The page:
Statistical analysis was conducted using SPSS software (version 16.0; SPSS, Inc., Chicago, IL, United States). All data are reported as mean ± SD, and analysis of variance was used for comparisons among the groups. A P < 0.05 was considered statistically significant. The Pearson product-moment correlation was used for correlation analysis.

RESULTS
Pancreatic and intestinal tissue histopathology

Substantial pathologic changes were observed in the pancreatic and intestinal tissues from each group of rats except the control group, where mucosa lobular structures did not exhibit edema or bleeding. Other features observed in the disease groups included blurred SAP pancreas lobular structures, large numbers of inflammatory cell infiltration, extensive hemorrhaging, and intestinal epithelial cell necrosis of > 50%. However, the pathologic damage in QYT, DEX, and VER groups was greatly reduced compared to the SAP group. The QYT and VER groups exhibited intestinal mucosal epithelial cell swelling, generally of normal morphology, whereas the DEX group, in addition to cell swelling deformation, showed varying degrees of inflammatory cell infiltration. Their pancreatic lobule structures were clear with only a small amount of edema, hemorrhage, and inflammatory cell invasion. Necrotic areas were the smallest compared to the DEX and SAP groups (Figure 1).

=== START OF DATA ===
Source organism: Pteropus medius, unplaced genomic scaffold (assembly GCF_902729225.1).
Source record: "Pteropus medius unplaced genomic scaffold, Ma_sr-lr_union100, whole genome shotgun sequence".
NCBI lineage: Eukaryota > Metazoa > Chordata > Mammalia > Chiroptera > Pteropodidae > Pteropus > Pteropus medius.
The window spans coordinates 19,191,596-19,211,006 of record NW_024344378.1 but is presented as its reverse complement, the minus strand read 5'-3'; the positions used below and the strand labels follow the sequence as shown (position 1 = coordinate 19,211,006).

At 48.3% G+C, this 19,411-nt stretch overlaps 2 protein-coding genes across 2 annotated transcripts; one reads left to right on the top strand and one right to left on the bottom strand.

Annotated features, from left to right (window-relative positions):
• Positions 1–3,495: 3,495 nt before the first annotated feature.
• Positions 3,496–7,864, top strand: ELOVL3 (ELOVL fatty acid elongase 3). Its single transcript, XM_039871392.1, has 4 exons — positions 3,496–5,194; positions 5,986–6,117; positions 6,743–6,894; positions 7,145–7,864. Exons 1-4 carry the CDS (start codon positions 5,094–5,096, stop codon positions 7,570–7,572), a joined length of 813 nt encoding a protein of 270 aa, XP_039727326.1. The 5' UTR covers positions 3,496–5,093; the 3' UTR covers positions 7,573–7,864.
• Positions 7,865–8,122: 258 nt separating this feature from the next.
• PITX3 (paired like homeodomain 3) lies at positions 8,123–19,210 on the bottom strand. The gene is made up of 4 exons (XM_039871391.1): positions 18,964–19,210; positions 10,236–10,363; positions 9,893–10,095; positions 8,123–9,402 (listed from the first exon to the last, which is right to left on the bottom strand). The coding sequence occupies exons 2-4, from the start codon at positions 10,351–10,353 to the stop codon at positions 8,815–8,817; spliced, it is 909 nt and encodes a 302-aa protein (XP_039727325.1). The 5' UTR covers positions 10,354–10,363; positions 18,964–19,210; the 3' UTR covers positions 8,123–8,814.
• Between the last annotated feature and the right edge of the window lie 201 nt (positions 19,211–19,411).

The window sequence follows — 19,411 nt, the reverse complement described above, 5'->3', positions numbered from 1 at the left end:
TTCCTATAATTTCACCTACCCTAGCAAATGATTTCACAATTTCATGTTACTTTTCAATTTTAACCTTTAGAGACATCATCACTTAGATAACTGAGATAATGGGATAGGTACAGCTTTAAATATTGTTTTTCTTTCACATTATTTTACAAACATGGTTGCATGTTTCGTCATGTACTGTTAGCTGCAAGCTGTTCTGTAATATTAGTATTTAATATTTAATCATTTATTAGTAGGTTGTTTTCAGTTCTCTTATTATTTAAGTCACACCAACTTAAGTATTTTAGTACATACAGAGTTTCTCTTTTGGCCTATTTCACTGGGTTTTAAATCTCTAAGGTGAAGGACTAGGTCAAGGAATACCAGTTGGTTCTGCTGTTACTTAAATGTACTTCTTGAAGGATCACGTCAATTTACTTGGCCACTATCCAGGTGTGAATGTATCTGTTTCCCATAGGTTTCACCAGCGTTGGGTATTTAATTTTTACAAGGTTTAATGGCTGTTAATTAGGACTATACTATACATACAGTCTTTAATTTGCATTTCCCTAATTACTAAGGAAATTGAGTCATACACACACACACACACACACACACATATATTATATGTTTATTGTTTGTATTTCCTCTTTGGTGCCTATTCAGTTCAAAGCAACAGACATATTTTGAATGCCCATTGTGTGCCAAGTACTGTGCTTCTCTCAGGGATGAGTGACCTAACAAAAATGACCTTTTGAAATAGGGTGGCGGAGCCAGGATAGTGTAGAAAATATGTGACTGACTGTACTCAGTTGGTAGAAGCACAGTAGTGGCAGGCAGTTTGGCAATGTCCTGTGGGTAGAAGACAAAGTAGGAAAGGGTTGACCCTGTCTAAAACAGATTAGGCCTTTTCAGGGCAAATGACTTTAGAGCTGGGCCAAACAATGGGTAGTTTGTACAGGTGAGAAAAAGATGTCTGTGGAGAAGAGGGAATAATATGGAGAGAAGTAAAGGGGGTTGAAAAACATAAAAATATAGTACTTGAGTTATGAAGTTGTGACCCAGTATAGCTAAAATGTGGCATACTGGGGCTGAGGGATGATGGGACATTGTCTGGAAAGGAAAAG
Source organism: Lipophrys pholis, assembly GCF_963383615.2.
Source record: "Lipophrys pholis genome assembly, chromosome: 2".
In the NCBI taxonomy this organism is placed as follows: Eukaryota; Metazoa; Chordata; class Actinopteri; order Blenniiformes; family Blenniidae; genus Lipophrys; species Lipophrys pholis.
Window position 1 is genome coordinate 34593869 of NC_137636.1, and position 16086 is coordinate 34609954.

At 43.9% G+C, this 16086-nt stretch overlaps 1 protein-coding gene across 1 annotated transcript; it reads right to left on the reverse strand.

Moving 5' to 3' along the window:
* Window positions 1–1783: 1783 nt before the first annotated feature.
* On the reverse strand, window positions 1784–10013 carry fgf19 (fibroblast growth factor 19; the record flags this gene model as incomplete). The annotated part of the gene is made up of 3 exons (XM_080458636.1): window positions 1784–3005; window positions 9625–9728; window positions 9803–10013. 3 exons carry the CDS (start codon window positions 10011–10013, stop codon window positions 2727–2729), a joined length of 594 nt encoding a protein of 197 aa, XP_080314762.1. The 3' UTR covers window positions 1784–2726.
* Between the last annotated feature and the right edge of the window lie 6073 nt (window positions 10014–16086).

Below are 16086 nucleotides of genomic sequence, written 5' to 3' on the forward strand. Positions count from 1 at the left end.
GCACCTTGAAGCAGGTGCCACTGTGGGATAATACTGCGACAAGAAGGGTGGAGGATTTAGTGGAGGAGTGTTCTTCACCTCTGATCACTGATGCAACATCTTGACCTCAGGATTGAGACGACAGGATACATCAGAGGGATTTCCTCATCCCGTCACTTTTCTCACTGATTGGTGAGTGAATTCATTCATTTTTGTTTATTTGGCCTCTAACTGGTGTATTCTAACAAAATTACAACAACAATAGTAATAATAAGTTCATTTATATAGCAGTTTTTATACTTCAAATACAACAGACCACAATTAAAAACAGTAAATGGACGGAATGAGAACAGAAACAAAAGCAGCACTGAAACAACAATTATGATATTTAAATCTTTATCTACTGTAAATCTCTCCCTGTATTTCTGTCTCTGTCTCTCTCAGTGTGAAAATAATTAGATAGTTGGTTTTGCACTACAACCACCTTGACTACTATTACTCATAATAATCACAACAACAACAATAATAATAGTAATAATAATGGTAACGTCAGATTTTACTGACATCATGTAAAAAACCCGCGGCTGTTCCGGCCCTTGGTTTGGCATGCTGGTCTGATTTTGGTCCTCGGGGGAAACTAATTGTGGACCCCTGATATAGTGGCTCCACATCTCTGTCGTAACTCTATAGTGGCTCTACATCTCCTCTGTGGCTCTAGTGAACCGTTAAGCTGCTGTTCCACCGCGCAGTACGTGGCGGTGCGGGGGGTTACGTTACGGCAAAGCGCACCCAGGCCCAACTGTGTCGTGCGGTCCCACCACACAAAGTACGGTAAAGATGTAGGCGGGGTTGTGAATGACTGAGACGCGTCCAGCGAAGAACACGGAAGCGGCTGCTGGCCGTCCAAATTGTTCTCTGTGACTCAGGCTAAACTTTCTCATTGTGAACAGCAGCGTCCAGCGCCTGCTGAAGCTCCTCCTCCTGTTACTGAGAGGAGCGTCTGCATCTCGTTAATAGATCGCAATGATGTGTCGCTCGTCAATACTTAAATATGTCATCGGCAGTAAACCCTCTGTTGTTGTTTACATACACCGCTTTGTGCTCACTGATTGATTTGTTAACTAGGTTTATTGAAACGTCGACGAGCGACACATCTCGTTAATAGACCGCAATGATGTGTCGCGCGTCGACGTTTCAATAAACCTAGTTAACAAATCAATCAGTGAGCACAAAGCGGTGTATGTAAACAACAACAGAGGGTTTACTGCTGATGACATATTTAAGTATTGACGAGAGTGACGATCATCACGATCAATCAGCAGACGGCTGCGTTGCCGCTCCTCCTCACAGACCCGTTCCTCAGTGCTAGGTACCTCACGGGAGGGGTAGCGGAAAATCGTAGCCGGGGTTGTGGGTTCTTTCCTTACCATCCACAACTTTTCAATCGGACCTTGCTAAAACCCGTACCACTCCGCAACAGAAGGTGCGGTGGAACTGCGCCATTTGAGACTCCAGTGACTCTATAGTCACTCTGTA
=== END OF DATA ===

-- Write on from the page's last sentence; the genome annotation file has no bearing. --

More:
Figure 1
Figure 1 Pathologic changes in the pancreatic and intestinal tissues of the experimental model groups. Pancreatic tissue in A: Control; B: Severe acute pancreatitis (SAP); C: SAP treated with Qingyi decoction (QYT); D: SAP treated with dexamethasone (DEX); and E: SAP treated with verapamil (VER) rats. Intestinal tissue in F: Control; G: SAP; H: QYT-treated); I: DEX-treated; and J: VER-treated rats (hematoxylin and eosin, 100 ×).
Serum levels

Compared with the control group, serum AMY levels in the SAP rats significantly increased (P < 0.01) (Table 1). However, serum AMY levels in the treated (QYT, DEX or VER) groups were significantly lower compared with the SAP group (Ps < 0.05). Furthermore, serum TNF-α levels were significantly elevated in the SAP group compared to controls (P < 0.01). The serum TNF-α levels significantly decreased in the SAP rats following QYT, DEX, or VER intervention (Ps < 0.05). Serum DAO levels in the SAP group were significantly higher than controls (P < 0.01). Compared with the SAP group, levels of serum DAO in the QYT, DEX and VER groups decreased significantly (Ps < 0.05).